The best thing to do to break in is to hone your craft. Whether it’s writing or directing or producing, just hone your craft. That came from years of putting on shitty plays at Stanford and writing shitty drafts of scripts. There’s been a lot of good stuff that I put out there, but there’s been a lot of stuff that people will never read because it’s on my laptop and it’s awful. You have to sometimes write really bad things in order to write really good things. The practice that it takes can go over years, or some people can just be natural and it can happen really quickly, but don’t underestimate how important it is to be really good. The second thing that’s important, because Hollywood is very much about who you know, is internships. There are a lot of people of color that truly do want to give back and help, and I’m definitely one of them. I’m signed up to be a mentor for several organizations and whenever I can, I try to hire people that I’ve mentored, and I go to speak at a lot of different events, and I go to reach out to people that way, but no one can survive out here without some kind of mentor. I’ve certainly had people that took me under their wing, and you have to pay it forward. So, be really good at your craft so it makes it much easier for people to want to vouch for you and send your work out and partner with you and work with you. But also I did a lot of internships and not-that-great labor just to make relationships.

What was the collaborative process of writing Girls Trip with Kenya Barris?

It was very tricky and nontraditional because he was doing Black-ish and I was on Survivor’s Remorse. We honestly had very little face-to-face interaction. It was a lot of before work, after work, at lunch conversation. You’d try to sneak and be like, “Hey did you read this scene, what are your thoughts?” and sending stuff after hours. It was kind of chaotic to get it done.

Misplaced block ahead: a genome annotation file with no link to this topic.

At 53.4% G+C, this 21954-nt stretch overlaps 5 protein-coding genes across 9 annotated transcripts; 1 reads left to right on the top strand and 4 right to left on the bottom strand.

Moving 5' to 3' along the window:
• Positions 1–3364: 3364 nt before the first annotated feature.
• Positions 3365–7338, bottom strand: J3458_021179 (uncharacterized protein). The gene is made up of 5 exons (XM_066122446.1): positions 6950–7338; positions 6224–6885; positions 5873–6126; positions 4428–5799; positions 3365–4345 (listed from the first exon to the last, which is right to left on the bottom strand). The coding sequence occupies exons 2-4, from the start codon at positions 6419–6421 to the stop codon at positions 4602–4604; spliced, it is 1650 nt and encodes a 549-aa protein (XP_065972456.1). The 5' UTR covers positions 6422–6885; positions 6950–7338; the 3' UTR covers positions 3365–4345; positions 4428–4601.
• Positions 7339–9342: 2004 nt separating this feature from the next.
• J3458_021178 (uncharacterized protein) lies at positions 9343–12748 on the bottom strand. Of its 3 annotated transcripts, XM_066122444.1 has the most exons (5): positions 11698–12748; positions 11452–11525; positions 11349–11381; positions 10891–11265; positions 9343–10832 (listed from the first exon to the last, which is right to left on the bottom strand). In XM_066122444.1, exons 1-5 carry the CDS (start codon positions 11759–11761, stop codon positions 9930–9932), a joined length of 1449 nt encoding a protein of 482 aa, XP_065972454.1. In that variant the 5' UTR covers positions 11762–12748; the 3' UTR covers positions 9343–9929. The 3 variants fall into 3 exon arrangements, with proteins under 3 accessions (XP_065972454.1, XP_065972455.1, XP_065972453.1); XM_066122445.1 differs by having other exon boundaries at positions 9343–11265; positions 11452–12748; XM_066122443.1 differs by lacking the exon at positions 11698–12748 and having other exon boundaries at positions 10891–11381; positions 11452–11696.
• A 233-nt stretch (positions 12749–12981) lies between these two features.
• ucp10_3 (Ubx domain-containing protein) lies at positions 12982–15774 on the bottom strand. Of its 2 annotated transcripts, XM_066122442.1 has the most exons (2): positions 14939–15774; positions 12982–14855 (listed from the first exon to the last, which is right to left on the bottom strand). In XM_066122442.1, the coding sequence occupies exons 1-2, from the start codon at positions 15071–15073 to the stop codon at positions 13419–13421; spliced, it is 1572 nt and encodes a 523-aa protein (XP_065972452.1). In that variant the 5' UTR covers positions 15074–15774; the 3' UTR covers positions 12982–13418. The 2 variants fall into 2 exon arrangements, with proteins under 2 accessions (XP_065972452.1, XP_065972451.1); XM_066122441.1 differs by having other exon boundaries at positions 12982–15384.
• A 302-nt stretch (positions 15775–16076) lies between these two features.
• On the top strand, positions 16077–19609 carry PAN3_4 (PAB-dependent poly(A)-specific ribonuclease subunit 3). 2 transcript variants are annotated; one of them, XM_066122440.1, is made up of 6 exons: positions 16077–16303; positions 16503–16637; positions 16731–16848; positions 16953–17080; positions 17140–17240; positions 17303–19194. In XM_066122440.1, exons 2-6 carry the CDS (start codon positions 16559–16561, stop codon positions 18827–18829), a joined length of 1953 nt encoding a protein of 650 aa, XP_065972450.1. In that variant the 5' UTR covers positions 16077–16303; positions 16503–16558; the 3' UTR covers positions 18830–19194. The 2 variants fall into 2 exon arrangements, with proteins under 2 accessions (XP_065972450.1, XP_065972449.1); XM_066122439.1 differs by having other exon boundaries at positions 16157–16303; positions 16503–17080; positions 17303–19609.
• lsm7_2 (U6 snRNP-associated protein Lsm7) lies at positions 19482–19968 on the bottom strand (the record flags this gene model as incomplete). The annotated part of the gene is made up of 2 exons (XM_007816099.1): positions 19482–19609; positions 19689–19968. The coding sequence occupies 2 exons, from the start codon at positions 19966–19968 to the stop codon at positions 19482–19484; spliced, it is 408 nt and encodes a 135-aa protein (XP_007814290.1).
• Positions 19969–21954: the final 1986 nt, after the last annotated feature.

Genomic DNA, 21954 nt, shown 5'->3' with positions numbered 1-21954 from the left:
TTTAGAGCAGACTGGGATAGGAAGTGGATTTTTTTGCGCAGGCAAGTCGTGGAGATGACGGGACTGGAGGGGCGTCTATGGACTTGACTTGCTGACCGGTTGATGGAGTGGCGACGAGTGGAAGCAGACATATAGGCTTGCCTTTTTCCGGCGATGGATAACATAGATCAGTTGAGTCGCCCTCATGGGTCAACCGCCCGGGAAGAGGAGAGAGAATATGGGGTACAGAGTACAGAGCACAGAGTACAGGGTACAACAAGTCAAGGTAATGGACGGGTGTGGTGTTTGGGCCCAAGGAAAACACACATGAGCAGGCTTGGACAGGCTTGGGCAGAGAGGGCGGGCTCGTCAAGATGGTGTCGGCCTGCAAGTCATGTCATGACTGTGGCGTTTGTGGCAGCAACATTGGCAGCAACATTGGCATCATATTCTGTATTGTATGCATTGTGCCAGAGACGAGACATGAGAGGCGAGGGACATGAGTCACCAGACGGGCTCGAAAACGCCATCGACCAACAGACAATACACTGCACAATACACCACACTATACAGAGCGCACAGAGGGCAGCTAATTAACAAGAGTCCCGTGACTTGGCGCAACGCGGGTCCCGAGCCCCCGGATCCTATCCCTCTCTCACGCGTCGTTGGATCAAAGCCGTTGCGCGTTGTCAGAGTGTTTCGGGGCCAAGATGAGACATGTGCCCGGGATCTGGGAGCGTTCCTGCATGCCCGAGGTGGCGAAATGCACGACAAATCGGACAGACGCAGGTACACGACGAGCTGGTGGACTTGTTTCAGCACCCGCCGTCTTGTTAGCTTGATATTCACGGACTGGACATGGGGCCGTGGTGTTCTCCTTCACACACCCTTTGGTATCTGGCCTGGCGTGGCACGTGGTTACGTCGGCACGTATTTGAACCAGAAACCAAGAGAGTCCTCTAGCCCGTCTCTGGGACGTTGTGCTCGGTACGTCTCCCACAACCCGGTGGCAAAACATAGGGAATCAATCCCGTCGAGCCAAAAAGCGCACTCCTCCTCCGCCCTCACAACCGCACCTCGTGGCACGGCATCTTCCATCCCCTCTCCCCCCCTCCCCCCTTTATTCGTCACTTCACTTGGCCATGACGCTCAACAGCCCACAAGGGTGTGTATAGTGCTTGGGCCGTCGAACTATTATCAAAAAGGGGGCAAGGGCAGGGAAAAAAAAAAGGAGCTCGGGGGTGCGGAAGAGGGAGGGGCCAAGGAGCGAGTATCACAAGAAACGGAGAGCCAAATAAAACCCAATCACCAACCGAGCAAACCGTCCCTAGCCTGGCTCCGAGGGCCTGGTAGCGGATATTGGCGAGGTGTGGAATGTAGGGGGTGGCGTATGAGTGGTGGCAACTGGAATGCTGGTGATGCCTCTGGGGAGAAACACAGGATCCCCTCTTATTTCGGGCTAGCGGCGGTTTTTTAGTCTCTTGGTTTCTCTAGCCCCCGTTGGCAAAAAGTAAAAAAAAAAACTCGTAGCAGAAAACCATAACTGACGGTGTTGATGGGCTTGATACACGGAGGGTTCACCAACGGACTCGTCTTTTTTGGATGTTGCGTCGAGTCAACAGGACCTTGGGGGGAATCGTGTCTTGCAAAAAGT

Were there any moments in the script that didn’t make the film?

Not any major moments. There are jokes that didn’t make it, and in a very early draft, Dina had a love interest. I think we just had too much going on in the script, so we ended up losing that over several drafts. I’m trying to think of something else…That’s crazy, actually. It stayed pretty true to that original draft. There’s stuff that was added, like the grapefruit scene wasn’t added until much, much later.

What was the catalyst to adding the grapefruit scene?

That came from Will Packer, actually, because of that really popular YouTube video. I think Kenya and I were a little like, “Uhhhh, do we really want to do this?” My Mom and her church friends were going to see it and I was just imagining that and I was like, “Oof, I don’t know!” I was like, “Black ladies are going to go crazy and write me open letters about how inappropriate it was.” So I was just freaking out, but what’s really smart about Will Packer is that he knows what audiences like and how far to go. The response to it has been overwhelmingly positive. I haven’t received any open letters, my Mom and her church friends thought it was scandalous, but they still laughed.

That’s good. [Laughs]

Yeah! That ended up being not as awkward as I thought that it would be.